My next full-time teaching job took me to Fremont Nebraska. I will not insult Fremont or Nebraska, but I'll be honest in saying that I did not belong there and didn't stay very long. But, while staying up late looking for another job on what passed for the Internet at the time, a pivotal moment in my life took place. I had to wait 20 minutes for a download of information for some job posting service that probably amounted to nothing. Anyway, I had twenty minutes and nothing to do. I had a story idea in the back of my mind, however, that ultimately grew into my first novel. I spent those twenty minutes writing the first chapter. By the third night in my office typing on one of the first MAC computers with the tiny screen and keyboard, I had written enough of the novel that I couldn't stop. When I left for North Carolina to work in Fayetteville at Methodist College, I left with my first manuscript. Where did the novel come from? I don't know, but five others came with it, and I've been tapping away ever since.

I live in North Carolina now, and make my living as a college professor, now department chair of communication at Methodist University. I still love video production and independent film and my wife Ty and I work with our good friends and colleagues Jerry and Mel Taylor to produce independent films and industrial videos wonder the name Venture Productions. In thirteen years of writing novels and taking my stories seriously, my efforts at publishing have been futile. And by futile, I don't mean moderately unsuccessful, I mean ZERO SUCCESS. I have written literally hundreds, probably thousands of query letters, spent a small fortune on postage, and bought useless books about how to publish. I have also been the victim of more scams than I thought could exist, most having to do with crooked agents and other such schemes. After all that, I've had enough. I am utterly convinced that virtually none of the manuscripts and query letters I have sent out were ever read by anybody. I don't know how new authors get published, but it is quite clear to me that they have diplomatic and problem solving skills that I do not. I therefore now choose to offer my writings free of charge in the forum of podiobooks.com. My hope is to allow my work to be enjoyed by whoever has the vision and desire to give it a chance. That is what publishing was always intended to be. If it ultimately leads to my getting the attention of publishers, fine. If not, that is no longer the point of my writing anyway.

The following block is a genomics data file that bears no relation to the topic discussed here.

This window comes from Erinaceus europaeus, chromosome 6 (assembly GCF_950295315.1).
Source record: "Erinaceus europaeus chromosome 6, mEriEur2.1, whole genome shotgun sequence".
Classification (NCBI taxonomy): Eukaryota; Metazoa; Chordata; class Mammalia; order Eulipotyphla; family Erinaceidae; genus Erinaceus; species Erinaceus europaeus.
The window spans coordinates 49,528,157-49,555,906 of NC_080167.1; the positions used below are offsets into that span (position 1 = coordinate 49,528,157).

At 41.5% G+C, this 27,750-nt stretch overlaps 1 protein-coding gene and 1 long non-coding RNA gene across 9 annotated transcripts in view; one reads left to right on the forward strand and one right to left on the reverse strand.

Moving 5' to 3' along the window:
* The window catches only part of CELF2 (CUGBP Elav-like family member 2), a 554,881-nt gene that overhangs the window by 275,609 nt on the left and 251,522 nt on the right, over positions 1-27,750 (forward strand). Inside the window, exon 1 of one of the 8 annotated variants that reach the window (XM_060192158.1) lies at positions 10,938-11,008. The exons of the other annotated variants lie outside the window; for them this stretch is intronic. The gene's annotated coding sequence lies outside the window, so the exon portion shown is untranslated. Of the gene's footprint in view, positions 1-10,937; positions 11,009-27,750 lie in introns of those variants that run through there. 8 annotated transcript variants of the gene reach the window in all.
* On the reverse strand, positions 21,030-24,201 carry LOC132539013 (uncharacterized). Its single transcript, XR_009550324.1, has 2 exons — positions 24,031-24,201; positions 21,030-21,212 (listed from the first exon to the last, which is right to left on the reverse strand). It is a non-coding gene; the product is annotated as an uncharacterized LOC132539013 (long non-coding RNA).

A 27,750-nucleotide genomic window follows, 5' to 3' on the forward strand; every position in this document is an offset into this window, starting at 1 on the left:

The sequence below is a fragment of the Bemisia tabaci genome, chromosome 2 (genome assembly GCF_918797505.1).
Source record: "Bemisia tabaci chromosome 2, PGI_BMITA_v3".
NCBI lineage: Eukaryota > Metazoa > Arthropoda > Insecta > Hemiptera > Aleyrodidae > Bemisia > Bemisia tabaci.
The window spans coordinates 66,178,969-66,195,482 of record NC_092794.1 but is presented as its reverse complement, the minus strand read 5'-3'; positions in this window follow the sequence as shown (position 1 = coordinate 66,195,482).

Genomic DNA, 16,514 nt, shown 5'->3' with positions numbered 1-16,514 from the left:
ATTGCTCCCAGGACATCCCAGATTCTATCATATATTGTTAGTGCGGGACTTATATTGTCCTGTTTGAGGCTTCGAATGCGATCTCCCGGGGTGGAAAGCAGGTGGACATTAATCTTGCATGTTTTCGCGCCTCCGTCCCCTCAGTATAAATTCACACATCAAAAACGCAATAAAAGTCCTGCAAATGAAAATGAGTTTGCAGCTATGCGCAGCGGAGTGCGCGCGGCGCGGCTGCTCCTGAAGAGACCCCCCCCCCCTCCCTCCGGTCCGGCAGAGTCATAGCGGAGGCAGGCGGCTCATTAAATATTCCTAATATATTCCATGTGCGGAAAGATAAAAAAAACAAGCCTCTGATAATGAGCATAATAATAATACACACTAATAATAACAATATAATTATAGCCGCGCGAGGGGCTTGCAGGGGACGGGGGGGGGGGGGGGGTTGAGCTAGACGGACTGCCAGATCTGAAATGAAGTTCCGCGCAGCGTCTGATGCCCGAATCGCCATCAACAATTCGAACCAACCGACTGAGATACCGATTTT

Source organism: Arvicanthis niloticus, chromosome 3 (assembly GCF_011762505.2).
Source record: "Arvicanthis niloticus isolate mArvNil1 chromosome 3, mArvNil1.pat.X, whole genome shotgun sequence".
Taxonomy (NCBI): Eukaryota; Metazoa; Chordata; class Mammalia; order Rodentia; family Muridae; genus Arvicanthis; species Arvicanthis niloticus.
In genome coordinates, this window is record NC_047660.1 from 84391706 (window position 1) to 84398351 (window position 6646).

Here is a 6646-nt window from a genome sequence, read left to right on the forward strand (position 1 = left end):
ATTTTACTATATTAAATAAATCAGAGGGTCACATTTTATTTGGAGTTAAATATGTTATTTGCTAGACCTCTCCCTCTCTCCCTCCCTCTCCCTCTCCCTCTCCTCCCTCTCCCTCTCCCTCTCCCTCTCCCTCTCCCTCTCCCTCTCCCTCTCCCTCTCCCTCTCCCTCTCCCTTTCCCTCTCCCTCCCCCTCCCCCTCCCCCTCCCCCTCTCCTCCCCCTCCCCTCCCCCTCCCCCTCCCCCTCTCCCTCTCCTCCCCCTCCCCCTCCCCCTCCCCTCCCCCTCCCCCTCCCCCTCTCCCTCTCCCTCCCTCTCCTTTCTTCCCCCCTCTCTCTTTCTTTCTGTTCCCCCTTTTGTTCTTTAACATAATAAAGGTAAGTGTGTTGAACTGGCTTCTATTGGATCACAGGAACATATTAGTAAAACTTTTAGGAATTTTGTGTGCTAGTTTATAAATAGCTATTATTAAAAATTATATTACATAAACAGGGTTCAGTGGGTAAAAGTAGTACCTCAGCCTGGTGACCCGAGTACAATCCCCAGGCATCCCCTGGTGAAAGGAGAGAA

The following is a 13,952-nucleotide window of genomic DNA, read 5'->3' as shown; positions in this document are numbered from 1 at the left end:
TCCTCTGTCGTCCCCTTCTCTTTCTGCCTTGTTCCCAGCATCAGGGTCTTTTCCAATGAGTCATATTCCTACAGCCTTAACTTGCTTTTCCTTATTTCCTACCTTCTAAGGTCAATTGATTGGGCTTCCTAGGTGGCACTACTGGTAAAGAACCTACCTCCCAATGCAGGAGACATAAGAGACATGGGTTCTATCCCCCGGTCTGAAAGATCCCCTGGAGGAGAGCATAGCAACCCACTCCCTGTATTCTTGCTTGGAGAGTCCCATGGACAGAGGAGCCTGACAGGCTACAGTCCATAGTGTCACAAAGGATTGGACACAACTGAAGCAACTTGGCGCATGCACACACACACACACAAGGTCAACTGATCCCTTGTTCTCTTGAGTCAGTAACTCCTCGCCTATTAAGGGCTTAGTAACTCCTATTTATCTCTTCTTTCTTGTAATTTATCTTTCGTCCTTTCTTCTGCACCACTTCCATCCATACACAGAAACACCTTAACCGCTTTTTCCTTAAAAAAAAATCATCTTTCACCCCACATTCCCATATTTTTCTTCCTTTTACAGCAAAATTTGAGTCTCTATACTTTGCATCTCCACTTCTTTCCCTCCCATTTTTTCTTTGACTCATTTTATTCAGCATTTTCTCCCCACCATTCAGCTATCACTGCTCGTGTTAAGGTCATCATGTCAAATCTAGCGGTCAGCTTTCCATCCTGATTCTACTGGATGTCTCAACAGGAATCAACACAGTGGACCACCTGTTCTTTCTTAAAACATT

Well, that is my sermon for today. I'm not preachy normally, but this web site is mine to do so, and you are free to judge whether or not I make sense to you. If I do, feel free to enjoy my works. If not, thank you for giving me your attention thus far, and continue your search for enlightenment elsewhere. For those of you who remain, I hope to share insights that you will find valuable. To bring my story to the present, in two days I will become a father for the first time in my life. My new son, Ian, is named after one of my characters. The character of Ian Merryfield was born in that tiny office in Nebraska on the screen of a MAC computer around 11:PM. Ian Sampson Joseph is not Ian Merryfield. I didn't create Ian Joseph any more than I created Ian Merryfield. In both cases, these men existed. I just had the honor of deciding what their names would be. Writers, keep on writing. Readers keep on reading. In any case, take yourselves seriously even if nobody else does.

God bless you all.

Paul J. Joseph